Renewable energy certificates, defying criticism, take off in Southeast Asia

The region leads the world in the growth of solar and wind certificate issuances. Such deals are helping developers secure funding and take off in nascent markets, amid accusation that companies buying RECs inflate their green claims.

Singapore solar gas energy
Solar panels and a natural gas power plant in Singapore's western industrial estate. Solar RECs from Singapore fetch very high prices, at around US$65/MWh, due to high demand and limited supply. Image: Eco-Business/ Jessica Cheam.

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While the uptake of renewable energy in Southeast Asia has remained slow and laborious, solar and wind power producers are increasingly seeking supplementary income via a parallel market for certificates that verify their generation of clean electricity.

This dynamic has propelled the region to become one of the fastest growing originators of such “renewable energy certificates”, or RECs, which corporates buy as they work towards decarbonisation goals.

Solar and wind REC issuances from Southeast Asia rose by almost 13 times between 2019 and 2023, data from two major international registries show. Aided also by the scale-up of renewables in Vietnam, supply growth for RECs in Southeast Asia was higher than the global average, which grew by nine times over the same period.

Earnings from RECs remain generally small, but insiders say they help with cash flow amid challenging economic conditions, and as a carrot for attracting investors.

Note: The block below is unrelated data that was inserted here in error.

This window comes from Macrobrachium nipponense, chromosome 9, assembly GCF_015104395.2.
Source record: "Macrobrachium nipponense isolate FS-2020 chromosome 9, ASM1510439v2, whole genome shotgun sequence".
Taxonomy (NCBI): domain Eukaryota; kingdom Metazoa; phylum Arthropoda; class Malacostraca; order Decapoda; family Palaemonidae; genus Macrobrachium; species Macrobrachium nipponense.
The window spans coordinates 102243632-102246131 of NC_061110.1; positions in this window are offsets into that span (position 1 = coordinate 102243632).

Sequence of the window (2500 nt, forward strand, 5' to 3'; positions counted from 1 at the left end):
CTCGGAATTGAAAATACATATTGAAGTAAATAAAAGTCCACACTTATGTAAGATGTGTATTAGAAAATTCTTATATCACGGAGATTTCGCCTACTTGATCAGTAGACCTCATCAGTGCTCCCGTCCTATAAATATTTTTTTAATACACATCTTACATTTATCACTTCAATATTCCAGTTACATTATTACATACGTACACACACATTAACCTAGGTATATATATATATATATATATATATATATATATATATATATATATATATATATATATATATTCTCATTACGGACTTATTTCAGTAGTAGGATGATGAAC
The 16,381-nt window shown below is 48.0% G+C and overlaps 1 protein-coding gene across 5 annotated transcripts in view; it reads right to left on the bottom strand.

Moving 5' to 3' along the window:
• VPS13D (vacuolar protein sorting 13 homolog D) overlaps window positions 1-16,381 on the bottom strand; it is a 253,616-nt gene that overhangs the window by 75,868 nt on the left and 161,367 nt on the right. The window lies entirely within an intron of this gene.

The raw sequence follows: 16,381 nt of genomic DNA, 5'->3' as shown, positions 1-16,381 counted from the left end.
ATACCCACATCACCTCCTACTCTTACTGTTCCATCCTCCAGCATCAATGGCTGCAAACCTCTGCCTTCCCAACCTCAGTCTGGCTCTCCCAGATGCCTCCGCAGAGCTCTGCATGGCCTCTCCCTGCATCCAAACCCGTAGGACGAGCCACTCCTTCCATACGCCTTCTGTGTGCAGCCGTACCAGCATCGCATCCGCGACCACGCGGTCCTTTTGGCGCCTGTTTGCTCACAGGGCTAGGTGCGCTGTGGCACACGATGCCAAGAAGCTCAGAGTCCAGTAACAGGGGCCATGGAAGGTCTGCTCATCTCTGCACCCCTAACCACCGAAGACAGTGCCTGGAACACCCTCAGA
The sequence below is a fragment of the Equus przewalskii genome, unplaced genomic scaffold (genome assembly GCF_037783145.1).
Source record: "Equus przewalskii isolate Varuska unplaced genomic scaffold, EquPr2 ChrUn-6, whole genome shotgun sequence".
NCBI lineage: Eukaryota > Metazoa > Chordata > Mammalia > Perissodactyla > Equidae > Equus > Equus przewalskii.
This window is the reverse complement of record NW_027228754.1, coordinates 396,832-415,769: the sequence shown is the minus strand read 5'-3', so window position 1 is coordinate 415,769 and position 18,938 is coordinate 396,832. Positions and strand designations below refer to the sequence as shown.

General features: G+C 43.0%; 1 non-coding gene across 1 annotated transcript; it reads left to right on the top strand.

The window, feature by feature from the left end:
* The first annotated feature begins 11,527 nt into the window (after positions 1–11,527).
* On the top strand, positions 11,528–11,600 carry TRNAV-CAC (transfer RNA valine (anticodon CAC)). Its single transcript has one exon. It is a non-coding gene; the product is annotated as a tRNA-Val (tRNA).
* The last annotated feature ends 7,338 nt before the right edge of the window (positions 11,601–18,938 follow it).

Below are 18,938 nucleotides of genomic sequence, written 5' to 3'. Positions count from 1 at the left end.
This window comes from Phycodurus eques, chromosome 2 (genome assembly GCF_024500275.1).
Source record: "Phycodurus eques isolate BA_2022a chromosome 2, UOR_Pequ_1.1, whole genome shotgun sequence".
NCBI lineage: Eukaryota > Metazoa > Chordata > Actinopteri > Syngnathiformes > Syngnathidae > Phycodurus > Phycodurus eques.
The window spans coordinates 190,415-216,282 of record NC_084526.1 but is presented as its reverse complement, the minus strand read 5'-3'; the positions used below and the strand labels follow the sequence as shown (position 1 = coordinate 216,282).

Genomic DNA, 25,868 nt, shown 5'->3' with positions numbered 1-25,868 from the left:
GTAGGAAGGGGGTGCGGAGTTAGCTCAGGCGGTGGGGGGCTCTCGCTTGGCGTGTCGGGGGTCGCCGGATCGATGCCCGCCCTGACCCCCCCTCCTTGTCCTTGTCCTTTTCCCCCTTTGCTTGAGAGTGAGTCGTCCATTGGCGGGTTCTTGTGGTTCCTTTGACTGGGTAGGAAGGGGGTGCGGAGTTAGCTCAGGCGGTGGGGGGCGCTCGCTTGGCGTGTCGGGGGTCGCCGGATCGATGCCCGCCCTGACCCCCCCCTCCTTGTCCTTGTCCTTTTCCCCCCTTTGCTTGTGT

But market growth could be a double-edged sword. The RECs system has been criticised for allowing buyers – including large businesses – to overstate their green credentials. There are efforts to tighten regulations, though by its basic principles RECs enjoy some leeway compared to carbon credits in emissions accounting.

Regional players Eco-Business spoke to say RECs create a net environmental benefit in Southeast Asia, where financing options are limited, while warning against overreliance on a variable income stream.

Exponential growth

In 2023, almost 12.5 million RECs, each representing 1 megawatt-hour (MWh) of electricity generated, were issued by solar and wind project owners in Southeast Asia. This is up from under 7 million in 2022 and under 1 million in 2019.

These figures were tabulated from data in two major global REC registries, I-REC and TIGR, which hosts renewable energy installations across large swaths of Asia, Australia, Africa and the Americas. Canada, western Europe and the United States largely use other standards.